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ST. CROIX — Governor Kenneth Mapp said on Wednesday night that he refused to do business with two rum companies — not three as his Senior Policy Advisor Frankie Johnson had stated — because the companies wanted an agreement similar to Diageo USVI’s and Cruzan Rum’s, and that was something the governor said he was not willing to do.
The response to Mr. Johnson’s revelation that Mr. Mapp had turned down rum companies came during the governor’s Virgin Islands Political Consortium interview on Wednesday, held at Government House, where the governor fielded questions on a number of matters.
“We don’t have any interest because we’re not in the business of giving away the revenues of the treasury and then putting the burden on the citizens that live and work in the Virgin Islands and conduct business here,” said the territory’s leader.
Mr. Mapp, though expressing no intention of revisiting the deal, has nonetheless spoken vehemently against the agreement, contending that the administration of John de Jongh gave up too many concessions, which he contends has cost the local government dearly.
For example, the Internal Revenue Matching Fund, known as the rum cover-over funds that the territory receives annually from the U.S. Treasury, hover between $225 million to $250 million, most of which go towards paying the territory’s bondholders. Of the remaining funds, Diageo USVI and Cruzan Rum receive the lion’s share for promotional fees and molasses subsidies, as per the government’s agreement with the companies.
This year, the governor said the rum-cover funds to be received from the federal government jumped from $227 million to $251 million. He said the rum revenues to the general fund this year will be $24 million, $20 million of which will go to the rum companies, while $4 million will remain with the local government.
That construct, Mr. Mapp has contended, does not benefit the USVI, and he would not offer any other rum company a deal that mirrors the current. He also reminded that the local government paid $250 million to build the Diageo plant.
“The molasses subsidy on rum is 16 cents a gallon by the rum company, and the people of the Virgin Islands pay the difference. It takes one gallon of molasses to produce one gallon of rum. When the Diageo deal was ratified in 2008, one gallon of molasses was $1.68, so when you took out the 16 cents, the people of the Virgin Islands paid $1.52 for molasses. You multiple that by Diageo’s 9 million gallons of rum, and that’s about $13 million a year in rum subsidy,” Mr. Mapp explained. “Today in 2018, a gallon of molasses on the spot market to produce one gallon of rum is $2.98. Diageo pays 16 cents, and the people of the Virgin Islands pay $2.82 for that gallon of rum… So when you bring rum companies to the territory under that regimen, we, with the rum companies that exist today, could find ourselves going to the general fund to take money out to pay to the rum companies.”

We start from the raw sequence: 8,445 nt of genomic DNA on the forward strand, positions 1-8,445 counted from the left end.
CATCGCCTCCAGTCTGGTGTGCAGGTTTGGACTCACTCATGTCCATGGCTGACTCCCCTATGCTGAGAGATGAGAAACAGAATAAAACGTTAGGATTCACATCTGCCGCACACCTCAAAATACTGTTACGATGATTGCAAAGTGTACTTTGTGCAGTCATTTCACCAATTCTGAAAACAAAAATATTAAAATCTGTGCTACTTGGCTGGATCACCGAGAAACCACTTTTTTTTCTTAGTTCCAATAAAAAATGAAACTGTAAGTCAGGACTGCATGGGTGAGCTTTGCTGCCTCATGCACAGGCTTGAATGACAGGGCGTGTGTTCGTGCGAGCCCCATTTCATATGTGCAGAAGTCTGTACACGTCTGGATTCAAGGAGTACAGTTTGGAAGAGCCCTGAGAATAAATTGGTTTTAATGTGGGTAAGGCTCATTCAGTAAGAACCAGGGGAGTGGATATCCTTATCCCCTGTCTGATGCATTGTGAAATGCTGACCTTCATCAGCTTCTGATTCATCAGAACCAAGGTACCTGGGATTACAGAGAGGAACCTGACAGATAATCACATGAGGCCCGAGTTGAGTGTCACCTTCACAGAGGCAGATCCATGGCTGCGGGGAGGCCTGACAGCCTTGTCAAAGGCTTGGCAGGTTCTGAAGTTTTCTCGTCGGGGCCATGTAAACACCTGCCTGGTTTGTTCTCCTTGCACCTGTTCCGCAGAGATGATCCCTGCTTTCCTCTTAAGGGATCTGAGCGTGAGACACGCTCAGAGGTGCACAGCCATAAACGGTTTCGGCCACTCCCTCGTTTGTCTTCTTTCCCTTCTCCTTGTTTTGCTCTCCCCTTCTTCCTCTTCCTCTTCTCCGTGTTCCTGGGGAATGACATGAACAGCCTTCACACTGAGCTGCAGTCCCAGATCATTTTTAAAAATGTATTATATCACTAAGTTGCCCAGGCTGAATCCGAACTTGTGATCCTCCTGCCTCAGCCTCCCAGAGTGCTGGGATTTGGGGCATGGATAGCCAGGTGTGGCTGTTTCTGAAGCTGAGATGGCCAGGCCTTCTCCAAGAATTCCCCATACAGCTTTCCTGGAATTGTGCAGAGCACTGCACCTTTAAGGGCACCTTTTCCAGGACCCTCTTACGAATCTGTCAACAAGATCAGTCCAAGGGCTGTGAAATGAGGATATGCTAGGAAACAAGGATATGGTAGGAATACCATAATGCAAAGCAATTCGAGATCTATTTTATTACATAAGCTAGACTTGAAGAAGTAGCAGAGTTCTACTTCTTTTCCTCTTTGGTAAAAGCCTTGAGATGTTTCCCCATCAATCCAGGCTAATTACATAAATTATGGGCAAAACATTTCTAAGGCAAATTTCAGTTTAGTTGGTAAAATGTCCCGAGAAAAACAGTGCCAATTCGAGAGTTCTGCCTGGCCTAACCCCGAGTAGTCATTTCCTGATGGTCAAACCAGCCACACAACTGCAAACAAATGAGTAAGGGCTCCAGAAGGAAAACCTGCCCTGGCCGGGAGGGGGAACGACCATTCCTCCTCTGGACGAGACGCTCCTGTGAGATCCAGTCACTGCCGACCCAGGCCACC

When Mr. Johnson revealed that the governor had turned away the rum companies, Democratic gubernatorial candidate Albert Bryan saw an opportunity to chide his opponent.
“If we’re saying that the governor had three offers to build distilleries here that’s shame on him. We had offers to build three distilleries in the Virgin Islands; that would have fixed our retirement system overnight,” Mr. Bryan said. He added that even if the agreements with each of the rum companies resulted in $20 million per deal to the government, “that’s $60 million for the Virgin Islands. You can’t lose what you don’t have.”
“If you have zero now and people are bringing $60 million, that’s $60 million more,” he said. “That would have fixed our system, and that’s exactly why you need to change course, because you’re hearing from the governor’s special assistant telling you that three distilleries, not one, not two, three distilleries knocked on our door and he told them no. That’s not a good thing; I don’t know if we should applaud that. I mean that’s quite shocking from my perspective.”
On Wednesday, Governor Mapp said anyone who says bringing rum companies here would help fix G.E.R.S. was misguided.
“When someone says to you let’s bring more rum companies in because it will fix the G.E.R.S., or it will help the government, it’s because they have yet to look at the deal that this government signed in 2008 with Diageo,” Mr. Mapp said.
“If you may recall, in 2008 former senator Adelbert Bryan and I were the only two people that testified not against Diageo; I don’t have any problem with Diageo and I concede that producing rum in the Virgin Islands and selling it on the U.S. mainland is a good thing. But the deal that was constructed and the subsidies that were provided really is destroying the rum revenues for the people of the Virgin Islands.
“We just got 24 more million dollars in rum revenues — from $227 million to $251 million. Of the 24 new million dollars, the people of the Virgin Islands get $4 million, and the rum producers get $20 million,” the governor added.
He went on: “Campaigning is really easy. You can get out and say something that sounds good, and when someone responds you could say they’re not making a good decision. But if you don’t understand the details of the arrangement, then you will make the kind of decision that my predecessor made that have us paying 100 percent for the cost of producing rum, a 100 percent for the plant that’s producing rum, and then giving up almost 50 percent of our rum as a subsidy to the rum producer.”
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